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Right wing here receives less air than the other. This creates asymmetrical lift in the situation here above; the aircraft will enter into right roll. The phenomenon can be important and may even triggers wing stalls – spin stall.


All those effects (not all described here) are all acting as in the real world at the same time. Sometimes one effect is counteracting another, sometimes it does not.

However the interest of all of this is not to identify each “effect” individually, but more mixing all those physical effects to make the aircraft feel like a real one.

In conclusion, I am extremely satisfied to have coded the causes rather than the effects. The result is exactly what I was expecting — total renewal of the feeling of flight in Falcon 4.

2.2 The Global Computation – F-16 Aero Code

The F-16 flight model’s core developed for BMS (AFM) is mainly based on the NASA simulator developed at Langley in 1979.
The Source can be found at NASA resource center (or clicking below):
Nasa Technical Paper 1538 ( TP 1538 )
“Simulator Study of Stall / Post Sall Characteristics of a Fighter Airplane with Relaxed Longitudinal Static Stability”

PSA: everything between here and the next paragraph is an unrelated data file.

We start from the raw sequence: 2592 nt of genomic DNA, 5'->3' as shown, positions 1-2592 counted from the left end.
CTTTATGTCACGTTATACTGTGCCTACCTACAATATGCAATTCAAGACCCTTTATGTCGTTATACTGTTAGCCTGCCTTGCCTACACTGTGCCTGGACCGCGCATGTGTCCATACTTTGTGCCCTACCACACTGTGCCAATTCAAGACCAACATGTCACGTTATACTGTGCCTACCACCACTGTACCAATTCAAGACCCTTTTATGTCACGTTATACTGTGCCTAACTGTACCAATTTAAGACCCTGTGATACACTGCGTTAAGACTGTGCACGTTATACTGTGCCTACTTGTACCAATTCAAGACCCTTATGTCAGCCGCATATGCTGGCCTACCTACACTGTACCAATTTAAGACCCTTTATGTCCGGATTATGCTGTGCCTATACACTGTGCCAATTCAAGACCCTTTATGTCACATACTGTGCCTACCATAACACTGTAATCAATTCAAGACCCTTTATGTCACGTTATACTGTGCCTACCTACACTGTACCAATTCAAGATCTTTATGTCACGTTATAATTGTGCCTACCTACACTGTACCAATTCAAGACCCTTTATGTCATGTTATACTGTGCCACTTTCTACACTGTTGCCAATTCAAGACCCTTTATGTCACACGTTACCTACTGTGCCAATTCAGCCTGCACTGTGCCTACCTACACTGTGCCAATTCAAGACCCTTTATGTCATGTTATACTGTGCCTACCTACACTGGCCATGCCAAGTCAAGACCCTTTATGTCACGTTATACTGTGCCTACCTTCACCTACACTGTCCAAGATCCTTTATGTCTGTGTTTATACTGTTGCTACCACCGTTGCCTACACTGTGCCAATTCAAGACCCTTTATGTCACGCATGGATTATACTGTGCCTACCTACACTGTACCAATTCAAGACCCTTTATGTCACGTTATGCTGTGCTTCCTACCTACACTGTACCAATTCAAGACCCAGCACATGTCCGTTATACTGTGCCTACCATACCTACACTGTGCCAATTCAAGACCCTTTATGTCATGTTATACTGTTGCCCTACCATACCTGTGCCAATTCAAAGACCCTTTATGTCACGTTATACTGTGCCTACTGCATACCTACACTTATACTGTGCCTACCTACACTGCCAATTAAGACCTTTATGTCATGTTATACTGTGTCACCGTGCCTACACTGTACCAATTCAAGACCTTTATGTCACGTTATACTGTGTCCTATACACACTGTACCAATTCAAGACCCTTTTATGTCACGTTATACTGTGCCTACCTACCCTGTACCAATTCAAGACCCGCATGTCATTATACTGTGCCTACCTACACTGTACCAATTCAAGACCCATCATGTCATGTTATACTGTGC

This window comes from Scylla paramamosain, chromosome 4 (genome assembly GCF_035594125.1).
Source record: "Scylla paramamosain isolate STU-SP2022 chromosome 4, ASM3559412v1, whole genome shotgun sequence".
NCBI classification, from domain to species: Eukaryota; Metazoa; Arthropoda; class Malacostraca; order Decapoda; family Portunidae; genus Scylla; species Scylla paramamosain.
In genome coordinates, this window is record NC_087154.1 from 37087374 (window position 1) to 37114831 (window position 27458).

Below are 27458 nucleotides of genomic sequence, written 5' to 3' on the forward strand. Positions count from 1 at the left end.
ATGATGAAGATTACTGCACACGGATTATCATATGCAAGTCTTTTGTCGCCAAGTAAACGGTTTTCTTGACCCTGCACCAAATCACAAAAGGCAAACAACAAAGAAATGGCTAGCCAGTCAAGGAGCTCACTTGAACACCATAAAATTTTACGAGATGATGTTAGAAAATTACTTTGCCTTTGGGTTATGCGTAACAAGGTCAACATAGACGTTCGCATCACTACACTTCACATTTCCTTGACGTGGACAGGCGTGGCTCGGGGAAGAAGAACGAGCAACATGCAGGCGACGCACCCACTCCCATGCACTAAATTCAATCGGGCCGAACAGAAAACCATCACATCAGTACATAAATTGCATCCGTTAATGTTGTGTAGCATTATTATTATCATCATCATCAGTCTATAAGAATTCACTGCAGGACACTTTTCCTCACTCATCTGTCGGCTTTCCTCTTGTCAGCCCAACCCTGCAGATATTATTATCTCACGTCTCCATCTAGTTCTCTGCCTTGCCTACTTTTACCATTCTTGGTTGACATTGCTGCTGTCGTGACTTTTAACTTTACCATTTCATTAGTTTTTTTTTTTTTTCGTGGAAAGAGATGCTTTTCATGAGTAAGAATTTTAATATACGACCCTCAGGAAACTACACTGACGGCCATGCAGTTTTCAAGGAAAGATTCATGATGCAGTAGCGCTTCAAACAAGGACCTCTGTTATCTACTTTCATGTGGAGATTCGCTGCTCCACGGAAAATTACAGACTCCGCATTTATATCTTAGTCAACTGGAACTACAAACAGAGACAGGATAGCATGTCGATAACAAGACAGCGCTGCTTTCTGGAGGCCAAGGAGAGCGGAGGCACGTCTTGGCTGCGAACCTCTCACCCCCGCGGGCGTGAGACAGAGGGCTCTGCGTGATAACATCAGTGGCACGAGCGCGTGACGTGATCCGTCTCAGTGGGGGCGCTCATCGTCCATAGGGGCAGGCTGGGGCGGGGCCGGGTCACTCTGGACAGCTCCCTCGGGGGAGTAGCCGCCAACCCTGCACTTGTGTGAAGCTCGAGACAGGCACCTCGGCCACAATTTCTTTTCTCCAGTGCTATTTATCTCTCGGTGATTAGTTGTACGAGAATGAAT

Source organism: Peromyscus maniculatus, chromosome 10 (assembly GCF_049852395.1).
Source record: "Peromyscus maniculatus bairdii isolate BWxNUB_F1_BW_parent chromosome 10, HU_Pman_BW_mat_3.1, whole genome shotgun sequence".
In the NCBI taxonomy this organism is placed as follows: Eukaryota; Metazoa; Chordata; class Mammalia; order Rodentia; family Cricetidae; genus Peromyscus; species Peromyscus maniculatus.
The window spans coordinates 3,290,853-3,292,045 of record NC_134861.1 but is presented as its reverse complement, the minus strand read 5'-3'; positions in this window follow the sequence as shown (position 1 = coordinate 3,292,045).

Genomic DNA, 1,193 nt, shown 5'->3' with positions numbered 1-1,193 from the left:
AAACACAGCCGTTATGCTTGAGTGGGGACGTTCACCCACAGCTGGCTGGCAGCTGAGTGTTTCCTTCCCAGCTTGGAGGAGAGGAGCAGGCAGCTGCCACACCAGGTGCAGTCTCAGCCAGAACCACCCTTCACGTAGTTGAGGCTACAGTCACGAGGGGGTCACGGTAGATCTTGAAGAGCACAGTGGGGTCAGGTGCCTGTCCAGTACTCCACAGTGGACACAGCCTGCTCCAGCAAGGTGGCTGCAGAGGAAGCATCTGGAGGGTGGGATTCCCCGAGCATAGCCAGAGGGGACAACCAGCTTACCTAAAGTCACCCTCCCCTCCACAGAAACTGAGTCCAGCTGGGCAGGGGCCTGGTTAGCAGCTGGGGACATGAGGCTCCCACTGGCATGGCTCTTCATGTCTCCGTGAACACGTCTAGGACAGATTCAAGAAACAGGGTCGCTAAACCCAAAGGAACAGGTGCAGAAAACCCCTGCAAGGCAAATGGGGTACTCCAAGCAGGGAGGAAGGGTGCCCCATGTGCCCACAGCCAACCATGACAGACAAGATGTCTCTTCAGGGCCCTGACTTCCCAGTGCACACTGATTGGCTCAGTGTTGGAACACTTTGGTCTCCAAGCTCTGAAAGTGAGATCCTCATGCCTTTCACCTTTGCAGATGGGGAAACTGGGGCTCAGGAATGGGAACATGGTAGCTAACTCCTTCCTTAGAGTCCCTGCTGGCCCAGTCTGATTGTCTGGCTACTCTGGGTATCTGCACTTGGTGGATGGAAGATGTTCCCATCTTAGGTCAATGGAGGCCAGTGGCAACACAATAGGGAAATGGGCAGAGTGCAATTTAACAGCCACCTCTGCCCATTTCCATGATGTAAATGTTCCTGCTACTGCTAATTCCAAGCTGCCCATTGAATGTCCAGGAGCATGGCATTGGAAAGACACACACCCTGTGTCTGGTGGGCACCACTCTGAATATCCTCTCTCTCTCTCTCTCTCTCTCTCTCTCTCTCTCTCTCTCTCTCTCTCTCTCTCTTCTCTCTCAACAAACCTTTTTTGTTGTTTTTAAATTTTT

2.2.1 The Aerodynamic Data

The aerodynamic data used in this NASA simulation were derived from low-speed wing static and dynamic (force oscillation) wind-tunnel tests of sub-scale models of the F-16 in wind-tunnel facilities at the NASA Ames and Langley research Centers.

There are 6 “global” aerodynamic coefficients to completely describe a model:

The Forces:

  • CL : Lift Coefficient (reference airflow)
  • CD : Drag Coefficient (reference airflow)
  • CY : Y-Axis Force Coefficient (reference body)

The Moments:

  • Cm : pitching moment
  • Cn : yawing moment
  • Cl : rolling moment

The NASA performed wind tunnel testing to evaluate all those parameters in a maximum of possible conditions (static and dynamic). However those testing have been performed at mach 0.6 equivalents–which would have been totally insufficient for our model dedicated to fly in the whole flight envelope.

Thankfully, HFFM data were retro engineered from real performance charts, which means HFFM data included CL and CD for the whole flight envelope (mach 0 to mach 2.2).